In a special series, Ad Age introduces you to three executives responsible for marketing their shops via social media. First in our lineup is Bruce Stockler.
McCann Erickson, New York, has had a Twitter feed since 2008 handled by Bruck Stockler, previously corporate communications director, and now director of content and social media for McCann Worldgroup.
Mr. Stockler -- also a former joke writer for Jay Leno who has contributed humor pieces to newspapers and magazines -- has used his witty and sometimes offbeat perspective on current events, pop culture, science, technology and the ad business to grow the handle's audience to 21,000 followers. (Yes, he sometimes tweets agency news, too.)
A sample of his typical, tongue-in-cheek inflection: "4 million yr old bacteria, found in cave, is resistant to antibiotics. It died after exposure to "Jersey Shore."
Mr. Stockler talked to Ad Age about publications he reads to find content, his process of writing tweets on paper before he sends them into the wilds of the ether and why he doesn't tweet headlines.
Ad Age : What kind of a tone are you aiming for on Twitter?
Mr. Stockler: Being a news junkie, I wanted to read lots of articles that I [wouldn't otherwise] have time to find. So I think the tone is slightly casual and often funny because I have experience doing that , and I appreciate other people who tweet funny things. And also to not have too much of a corporate tone; I think we felt that it was a nice channel to be able to have conversations with people, and you wouldn't be doing yourself any good by making it bombastic and self-promoting.
The thing I tend to find irritating about Twitter is the echo-chamber aspect, like when all the news came out about Instagram and Facebook. After you read the 500th person retweeting about the deal, what's the value in that ? So I'll retweet something that was an alternative to that , or skip over those. I'm looking for stuff that 's not a headline, that 's a different perspective on the news. It's a good way to test your ability to catch someone's attention with 140 characters.
Ad Age : How do you find content?
Mr. Stockler: I try to read all the tweets that come through the stream, even if I'm just skimming them, to see what people are saying. And then I try to click on and save some of the links among people I'm following. I check to see if we have new work posted on our McCann New York web page, and I'll repost that . I read a lot of the papers in the morning -- the Times and the Journal -- and a lot of papers online. If it's something I find really fascinating, I'll jot a note to myself and tweet that when I come into the office.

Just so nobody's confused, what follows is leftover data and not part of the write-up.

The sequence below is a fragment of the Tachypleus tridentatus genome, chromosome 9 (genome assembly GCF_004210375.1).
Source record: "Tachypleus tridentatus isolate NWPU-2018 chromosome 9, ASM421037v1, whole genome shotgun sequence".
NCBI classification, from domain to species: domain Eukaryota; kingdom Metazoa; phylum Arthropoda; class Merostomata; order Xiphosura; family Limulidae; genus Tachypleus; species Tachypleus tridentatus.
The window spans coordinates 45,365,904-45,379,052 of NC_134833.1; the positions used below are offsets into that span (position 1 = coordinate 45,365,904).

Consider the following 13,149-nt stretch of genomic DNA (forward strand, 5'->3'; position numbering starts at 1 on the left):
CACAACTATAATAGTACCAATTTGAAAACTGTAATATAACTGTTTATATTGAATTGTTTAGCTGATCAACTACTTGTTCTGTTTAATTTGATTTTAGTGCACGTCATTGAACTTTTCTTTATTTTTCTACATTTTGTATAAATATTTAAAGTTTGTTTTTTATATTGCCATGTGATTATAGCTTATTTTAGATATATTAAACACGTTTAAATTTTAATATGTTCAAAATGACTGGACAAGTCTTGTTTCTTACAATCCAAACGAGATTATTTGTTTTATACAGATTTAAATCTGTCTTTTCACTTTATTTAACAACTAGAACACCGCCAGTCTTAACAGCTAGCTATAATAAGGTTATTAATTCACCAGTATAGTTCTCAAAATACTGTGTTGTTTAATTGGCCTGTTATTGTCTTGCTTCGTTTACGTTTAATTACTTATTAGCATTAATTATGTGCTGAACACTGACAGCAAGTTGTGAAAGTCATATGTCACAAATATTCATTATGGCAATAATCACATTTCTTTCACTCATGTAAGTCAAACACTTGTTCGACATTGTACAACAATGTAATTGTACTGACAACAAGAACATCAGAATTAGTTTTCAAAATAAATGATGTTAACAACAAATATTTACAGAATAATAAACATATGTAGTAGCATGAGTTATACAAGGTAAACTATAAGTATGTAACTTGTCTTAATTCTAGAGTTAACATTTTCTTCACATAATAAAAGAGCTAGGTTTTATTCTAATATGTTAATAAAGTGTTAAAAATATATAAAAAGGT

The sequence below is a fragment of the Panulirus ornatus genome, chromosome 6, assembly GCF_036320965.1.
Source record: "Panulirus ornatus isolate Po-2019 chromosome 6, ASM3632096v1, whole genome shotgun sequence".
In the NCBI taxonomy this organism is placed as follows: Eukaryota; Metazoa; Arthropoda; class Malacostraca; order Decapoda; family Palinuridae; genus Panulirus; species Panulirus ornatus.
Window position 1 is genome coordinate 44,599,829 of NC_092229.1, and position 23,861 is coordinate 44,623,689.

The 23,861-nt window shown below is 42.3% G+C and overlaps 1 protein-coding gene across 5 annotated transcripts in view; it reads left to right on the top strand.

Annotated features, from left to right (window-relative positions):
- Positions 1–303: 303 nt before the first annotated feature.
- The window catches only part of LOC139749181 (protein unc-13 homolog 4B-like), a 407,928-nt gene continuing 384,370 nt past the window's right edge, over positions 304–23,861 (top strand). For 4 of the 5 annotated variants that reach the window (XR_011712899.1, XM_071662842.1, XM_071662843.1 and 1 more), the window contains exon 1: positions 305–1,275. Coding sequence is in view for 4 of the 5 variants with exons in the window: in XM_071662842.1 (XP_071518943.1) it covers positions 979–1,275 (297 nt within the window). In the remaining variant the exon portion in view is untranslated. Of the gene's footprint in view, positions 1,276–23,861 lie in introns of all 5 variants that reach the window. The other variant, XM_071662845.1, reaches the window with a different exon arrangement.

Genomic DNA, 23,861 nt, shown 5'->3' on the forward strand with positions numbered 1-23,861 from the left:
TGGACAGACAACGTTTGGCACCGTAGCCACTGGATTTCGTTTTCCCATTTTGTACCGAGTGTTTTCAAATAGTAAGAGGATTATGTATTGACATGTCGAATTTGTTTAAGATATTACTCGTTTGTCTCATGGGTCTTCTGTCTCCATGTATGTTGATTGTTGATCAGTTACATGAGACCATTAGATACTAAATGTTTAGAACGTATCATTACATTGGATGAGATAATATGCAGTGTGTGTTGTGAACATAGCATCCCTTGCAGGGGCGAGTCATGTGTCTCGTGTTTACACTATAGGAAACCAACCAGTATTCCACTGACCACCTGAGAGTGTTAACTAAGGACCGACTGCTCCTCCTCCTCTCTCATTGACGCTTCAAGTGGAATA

I have certain magazines I skim every day online ... Scientific American, Arts & Letters Daily and Boing Boing. There's a great website, Brain Pickings, which is carefully curated content. So if I find stuff in there that I like I'll tweet it, or it will give me an idea to tweet something else.
There might be stuff in the headlines. For example, I did a bunch of tweets about the Supreme Court's upholding the strip-search law, which I found ludicrous. [Editor's note: An April 4 tweet from Mr. Stockler -- "What do the Supreme Court and Madonna have in common? They're both in love with random strip searches."]
You try to avoid politics and religion while tweeting at a big corporation, which is common sense. [And] there was one ... about somebody in Brooklyn who killed his roommate because he was being noisy. If you live in New York you can sort of understand that crazy behavior. I mean, it's macabre, but Twitter's good at sharing those New York Post stories that you might not normally read.
Ad Age : Do you set any rules for yourself?
Mr. Stockler: The best rule for anyone is , think before you tweet. I'll usually write out the tweet, and then I'll stare at it just to see. Because we're all prejudiced and shortsighted and dumb in our own ways, so god forbid you tweet something that you think is fine. Just the way it's written or the punctuation or anything -- you tweet it, and you realize you said something that could be construed as offensive. Especially when you're writing something funny. Humor is very personal.
Ad Age : Do you think the handle's voice sounds like you?
Mr. Stockler: I think it probably does. I don't tweet myself, and my Facebook is just for my friends. I think that if I were to have a Twitter account, it would sound pretty much like this.
Ad Age : Does your your background as a joke writer help you craft tweets?
Mr. Stockler: I was a freelance joke writer for Jay Leno for a couple of years. It's funny, because jokes really are structured (if you look at how Letterman and Leto structure the jokes) in a very short way. There's a setup line and a punch line. The great thing about Twitter is you can do the setup line, and then the punch line can be the actual click-through, so you actually write something funny, but [followers] don't get to the punch line until they click through and see where the link takes them. So it really is its own sort of art form in that way.
Ad Age : You seem to really enjoy it. What's your favorite part about tweeting on behalf of McCann?
Mr. Stockler: I really love it. ... When I first started I didn't know that McCann had a Sri Lanka office. Someone tweeted from Sri Lanka, and I started talking to them privately. And you talk to people from other networks. I have people at Deutsch and R/GA that I talk to over Twitter because I like what they have to say and they're very smart.
I really enjoy when people tweet questions about the office when they're looking for jobs or internships or advice. There are professors who tweet and want to know if someone here could speak to a class, or if we have any research on a certain topic. Writers look for background on advertising. So you get a lot of people reaching out, and it's fun to be able to engage with them in this really direct way.